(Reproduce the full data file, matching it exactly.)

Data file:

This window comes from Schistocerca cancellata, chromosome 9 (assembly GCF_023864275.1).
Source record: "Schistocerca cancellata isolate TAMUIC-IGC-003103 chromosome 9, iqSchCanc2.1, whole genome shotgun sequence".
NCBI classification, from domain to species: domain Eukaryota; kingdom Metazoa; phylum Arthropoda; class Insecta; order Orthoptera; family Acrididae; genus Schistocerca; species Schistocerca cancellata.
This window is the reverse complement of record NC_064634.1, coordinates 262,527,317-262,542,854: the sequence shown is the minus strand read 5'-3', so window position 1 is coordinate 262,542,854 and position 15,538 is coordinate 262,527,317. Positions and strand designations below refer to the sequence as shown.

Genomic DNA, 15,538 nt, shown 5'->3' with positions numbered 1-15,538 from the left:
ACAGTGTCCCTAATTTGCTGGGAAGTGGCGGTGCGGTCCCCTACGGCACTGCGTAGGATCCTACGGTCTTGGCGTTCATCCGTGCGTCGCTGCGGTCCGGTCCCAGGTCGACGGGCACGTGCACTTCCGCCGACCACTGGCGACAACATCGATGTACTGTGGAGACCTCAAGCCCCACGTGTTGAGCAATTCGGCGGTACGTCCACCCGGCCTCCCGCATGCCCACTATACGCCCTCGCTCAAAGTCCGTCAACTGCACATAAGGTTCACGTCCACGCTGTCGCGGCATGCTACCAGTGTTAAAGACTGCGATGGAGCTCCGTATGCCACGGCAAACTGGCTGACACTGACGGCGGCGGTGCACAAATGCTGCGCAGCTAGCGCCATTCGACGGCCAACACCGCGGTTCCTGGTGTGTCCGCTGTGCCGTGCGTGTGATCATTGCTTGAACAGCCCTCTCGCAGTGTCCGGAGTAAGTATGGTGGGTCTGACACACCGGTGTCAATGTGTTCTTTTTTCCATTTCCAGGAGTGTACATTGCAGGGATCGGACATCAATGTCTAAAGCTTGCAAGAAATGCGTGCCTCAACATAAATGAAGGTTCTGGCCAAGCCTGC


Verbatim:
This window comes from Schistocerca cancellata, chromosome 9 (assembly GCF_023864275.1).
Source record: "Schistocerca cancellata isolate TAMUIC-IGC-003103 chromosome 9, iqSchCanc2.1, whole genome shotgun sequence".
NCBI classification, from domain to species: domain Eukaryota; kingdom Metazoa; phylum Arthropoda; class Insecta; order Orthoptera; family Acrididae; genus Schistocerca; species Schistocerca cancellata.
This window is the reverse complement of record NC_064634.1, coordinates 262,527,317-262,542,854: the sequence shown is the minus strand read 5'-3', so window position 1 is coordinate 262,542,854 and position 15,538 is coordinate 262,527,317. Positions and strand designations below refer to the sequence as shown.

Genomic DNA, 15,538 nt, shown 5'->3' with positions numbered 1-15,538 from the left:
ACAGTGTCCCTAATTTGCTGGGAAGTGGCGGTGCGGTCCCCTACGGCACTGCGTAGGATCCTACGGTCTTGGCGTTCATCCGTGCGTCGCTGCGGTCCGGTCCCAGGTCGACGGGCACGTGCACTTCCGCCGACCACTGGCGACAACATCGATGTACTGTGGAGACCTCAAGCCCCACGTGTTGAGCAATTCGGCGGTACGTCCACCCGGCCTCCCGCATGCCCACTATACGCCCTCGCTCAAAGTCCGTCAACTGCACATAAGGTTCACGTCCACGCTGTCGCGGCATGCTACCAGTGTTAAAGACTGCGATGGAGCTCCGTATGCCACGGCAAACTGGCTGACACTGACGGCGGCGGTGCACAAATGCTGCGCAGCTAGCGCCATTCGACGGCCAACACCGCGGTTCCTGGTGTGTCCGCTGTGCCGTGCGTGTGATCATTGCTTGAACAGCCCTCTCGCAGTGTCCGGAGTAAGTATGGTGGGTCTGACACACCGGTGTCAATGTGTTCTTTTTTCCATTTCCAGGAGTGTACATTGCAGGGATCGGACATCAATGTCTAAAGCTTGCAAGAAATGCGTGCCTCAACATAAATGAAGGTTCTGGCCAAGCCTGC